….This led me to being accepted as a Local Preacher on the Full Plan, and my Superintendent Minister, the Revd Dr Arthur Atwell, refusing to accept my excuses for delaying ordination any further. I completed the candidate’s examinations and was appointed as a Probationer Minister in the Jeffreys Bay and Humansdorp societies of the Port Elizabeth West Methodist Circuit. Here, I ministered to many people in ‘mixed’ marriages, i.e. Afrikaners married to English speakers, where the former found the Anglican Church too ‘Catholic’ and the latter, the Dutch Reformed Church (DRC) too ‘conservative’. Being fluent in Afrikaans at the time meant that I was warmly received by both communities, sometimes even taking services in Afrikaans in the DRC. While here, I was invited to chair the local Peace Committee. This committee organised hustings and trained conflict resolution counsellors in preparation for the first democratic elections, where I was one of the Peace Monitors. Once democracy had dawned, I felt free to move ‘home’ to the UK, my minor role challenging apartheid now being completed.
I never imagined that the church culture would be so different in the UK and needed time to reflect on my calling, and so withdrew from ministry and was appointed Lay Chaplain to Oswestry School and eventually also head of History and Religion and Philosophy. The Church kindly took me under its wing again and I was encouraged to return to the fold and was ordained as a Minister in Sector Appointment in York Minster in 1998 (with Jenny Dyer). The great joy of this time was the birth of our only child, Gareth.
By this time, I began to feel very much more at home in the British system and began considering a return to Circuit ministry. But it was also a time of serious illness, firstly Meniere’s Disease which has left me deaf in the left ear and a pancreatic tumour leading to 11 hours of surgery and a reconstructed digestive system, in 2001. I was advised at the time, that Circuits would find it difficult to offer me an invitation because of my health condition, and so I continued as a Chaplain and teacher. By this time, I had moved from Oswestry to Oxford (The Dragon School) and eventually to Taunton School (a Congregational / Baptist foundation). Here I was needed to redeem Religious Studies that had not been examined for over 13 years, and to assist with the introduction of the International Baccalaureate (IB) with its Theory of Knowledge (ToK) (basic epistemology) and secular philosophy courses.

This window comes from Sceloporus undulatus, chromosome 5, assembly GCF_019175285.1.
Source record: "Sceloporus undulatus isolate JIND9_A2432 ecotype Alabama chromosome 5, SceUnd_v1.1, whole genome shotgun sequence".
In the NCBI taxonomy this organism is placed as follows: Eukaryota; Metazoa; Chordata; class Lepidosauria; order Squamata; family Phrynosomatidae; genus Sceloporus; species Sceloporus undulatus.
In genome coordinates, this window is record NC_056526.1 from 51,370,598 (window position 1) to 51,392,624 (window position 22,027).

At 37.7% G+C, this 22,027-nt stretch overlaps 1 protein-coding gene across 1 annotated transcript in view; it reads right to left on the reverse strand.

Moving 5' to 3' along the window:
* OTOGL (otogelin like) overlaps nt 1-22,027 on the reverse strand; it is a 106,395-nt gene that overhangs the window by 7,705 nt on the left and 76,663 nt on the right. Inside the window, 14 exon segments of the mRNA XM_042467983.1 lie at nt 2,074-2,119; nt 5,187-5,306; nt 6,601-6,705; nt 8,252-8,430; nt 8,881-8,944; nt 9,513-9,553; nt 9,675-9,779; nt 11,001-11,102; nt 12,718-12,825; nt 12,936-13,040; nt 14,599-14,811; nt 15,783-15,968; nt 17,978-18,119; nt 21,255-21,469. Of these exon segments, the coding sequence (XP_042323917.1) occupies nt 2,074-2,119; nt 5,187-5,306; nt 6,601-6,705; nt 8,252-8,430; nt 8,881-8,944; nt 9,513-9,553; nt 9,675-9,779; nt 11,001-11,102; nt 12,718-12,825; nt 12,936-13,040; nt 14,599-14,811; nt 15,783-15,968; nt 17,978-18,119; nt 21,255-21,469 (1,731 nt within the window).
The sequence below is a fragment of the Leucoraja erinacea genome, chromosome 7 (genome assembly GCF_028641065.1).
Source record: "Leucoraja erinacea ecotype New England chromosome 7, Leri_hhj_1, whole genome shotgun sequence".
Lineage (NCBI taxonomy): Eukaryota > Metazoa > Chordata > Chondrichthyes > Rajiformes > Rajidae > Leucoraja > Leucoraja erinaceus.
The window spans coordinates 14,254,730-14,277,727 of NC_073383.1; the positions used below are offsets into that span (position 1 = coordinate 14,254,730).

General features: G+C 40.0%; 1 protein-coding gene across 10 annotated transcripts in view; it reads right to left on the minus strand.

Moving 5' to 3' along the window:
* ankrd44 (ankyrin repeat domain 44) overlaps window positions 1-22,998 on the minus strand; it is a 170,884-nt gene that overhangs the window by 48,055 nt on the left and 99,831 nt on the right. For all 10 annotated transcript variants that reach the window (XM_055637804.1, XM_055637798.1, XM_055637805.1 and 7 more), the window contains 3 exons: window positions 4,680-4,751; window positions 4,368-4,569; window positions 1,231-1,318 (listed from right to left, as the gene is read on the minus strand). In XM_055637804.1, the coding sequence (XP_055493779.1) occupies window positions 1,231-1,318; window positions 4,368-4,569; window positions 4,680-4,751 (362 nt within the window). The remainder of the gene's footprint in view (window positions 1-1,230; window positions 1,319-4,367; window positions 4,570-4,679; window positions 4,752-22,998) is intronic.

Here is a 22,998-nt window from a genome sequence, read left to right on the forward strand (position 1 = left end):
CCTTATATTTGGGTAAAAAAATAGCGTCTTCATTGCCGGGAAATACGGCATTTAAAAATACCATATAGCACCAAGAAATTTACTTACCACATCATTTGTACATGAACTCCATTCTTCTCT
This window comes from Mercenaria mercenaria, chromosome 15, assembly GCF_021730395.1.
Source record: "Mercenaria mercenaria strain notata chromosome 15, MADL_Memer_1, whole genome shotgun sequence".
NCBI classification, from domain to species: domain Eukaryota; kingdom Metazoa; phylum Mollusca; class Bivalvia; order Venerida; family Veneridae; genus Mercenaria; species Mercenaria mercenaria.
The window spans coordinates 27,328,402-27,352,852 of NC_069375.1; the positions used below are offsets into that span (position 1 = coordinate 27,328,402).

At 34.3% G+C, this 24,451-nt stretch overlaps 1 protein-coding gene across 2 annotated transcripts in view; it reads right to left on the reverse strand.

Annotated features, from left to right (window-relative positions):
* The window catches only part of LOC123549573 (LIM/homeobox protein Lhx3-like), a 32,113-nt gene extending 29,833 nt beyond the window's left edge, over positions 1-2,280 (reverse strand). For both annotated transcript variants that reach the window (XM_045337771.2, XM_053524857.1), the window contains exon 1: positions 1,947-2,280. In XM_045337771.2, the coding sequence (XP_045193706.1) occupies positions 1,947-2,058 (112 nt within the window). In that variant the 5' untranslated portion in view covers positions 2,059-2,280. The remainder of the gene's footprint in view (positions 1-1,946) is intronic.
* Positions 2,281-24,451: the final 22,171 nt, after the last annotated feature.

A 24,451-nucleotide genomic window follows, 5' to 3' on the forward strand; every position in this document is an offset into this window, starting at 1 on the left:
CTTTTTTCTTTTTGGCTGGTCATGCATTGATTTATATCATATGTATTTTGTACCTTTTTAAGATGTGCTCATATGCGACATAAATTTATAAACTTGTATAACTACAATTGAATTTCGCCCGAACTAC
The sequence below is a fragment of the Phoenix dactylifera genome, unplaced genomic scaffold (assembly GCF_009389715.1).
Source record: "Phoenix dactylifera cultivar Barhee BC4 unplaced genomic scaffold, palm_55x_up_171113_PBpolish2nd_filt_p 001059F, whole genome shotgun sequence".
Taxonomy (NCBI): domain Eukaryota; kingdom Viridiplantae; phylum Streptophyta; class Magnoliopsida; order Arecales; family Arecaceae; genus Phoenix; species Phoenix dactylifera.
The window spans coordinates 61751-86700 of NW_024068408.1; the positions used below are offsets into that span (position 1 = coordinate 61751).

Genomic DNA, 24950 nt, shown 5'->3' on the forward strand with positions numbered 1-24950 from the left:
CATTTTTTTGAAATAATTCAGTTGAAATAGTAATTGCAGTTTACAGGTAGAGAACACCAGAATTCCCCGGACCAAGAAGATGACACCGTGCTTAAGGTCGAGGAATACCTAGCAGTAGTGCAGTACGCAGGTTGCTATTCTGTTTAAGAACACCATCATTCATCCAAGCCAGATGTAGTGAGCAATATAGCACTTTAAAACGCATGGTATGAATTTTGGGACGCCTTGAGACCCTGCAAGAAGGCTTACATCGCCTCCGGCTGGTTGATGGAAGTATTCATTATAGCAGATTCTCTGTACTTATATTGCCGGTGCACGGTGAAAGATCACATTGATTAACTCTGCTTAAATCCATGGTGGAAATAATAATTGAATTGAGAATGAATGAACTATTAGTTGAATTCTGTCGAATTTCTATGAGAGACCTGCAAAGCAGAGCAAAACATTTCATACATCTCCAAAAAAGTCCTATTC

When I felt it time to move, the position at Loughborough became available and offered us the opportunity to give Gareth a multi-faith, multi-cultural understanding that is ‘normal’ (as opposed to my South African experience).
Apartheid, abuse, deafness and serious illness all provided me with the need to do serious theological reflection, because, on the surface it makes little (sometimes no) sense. During the lengthy recovery from the tumour, which thankfully turned out to be benign, I realised that much of the theology of my youth was seriously lacking. This is when I decided to read those with whom I thought or was told to disagree with. And the experience set me free to explore the wonders of contemporary as well as ancient theology.
While at Loughborough Grammar School I worked closely with the Headmaster, Paul Fisher (a liberal lay Roman Catholic), on a project entitled The Spirit of the School. This was based on the published work of Professor Julian Stern, and calls for an inclusive theology of education. The journey was both enriching and with the best practical results in uplifting the ‘spirit’ of the school. The programme is largely based on the principles of strong inclusion, where differences are celebrated rather than merely tolerated. The focus revolves around the quality of relationships, inspired by Martin Buber’s ‘I – Thou’, where all are treated as ‘thou’ because they are of immeasurable value as being in the image of God, and never ‘I – It’ where people are used to achieve some particular end.
And now finally, my work in schools is done, and I feel free to return to Circuit ministry. While I have maintained a regular circuit preaching ministry throughout my time as a Chaplain, I very much look forward to the privilege of sharing in the journeys of the people of God called Methodists in the Derby Circuit as we get to know each other pastorally, enjoy prayer and fellowship, study the Scriptures and share in the sacraments together.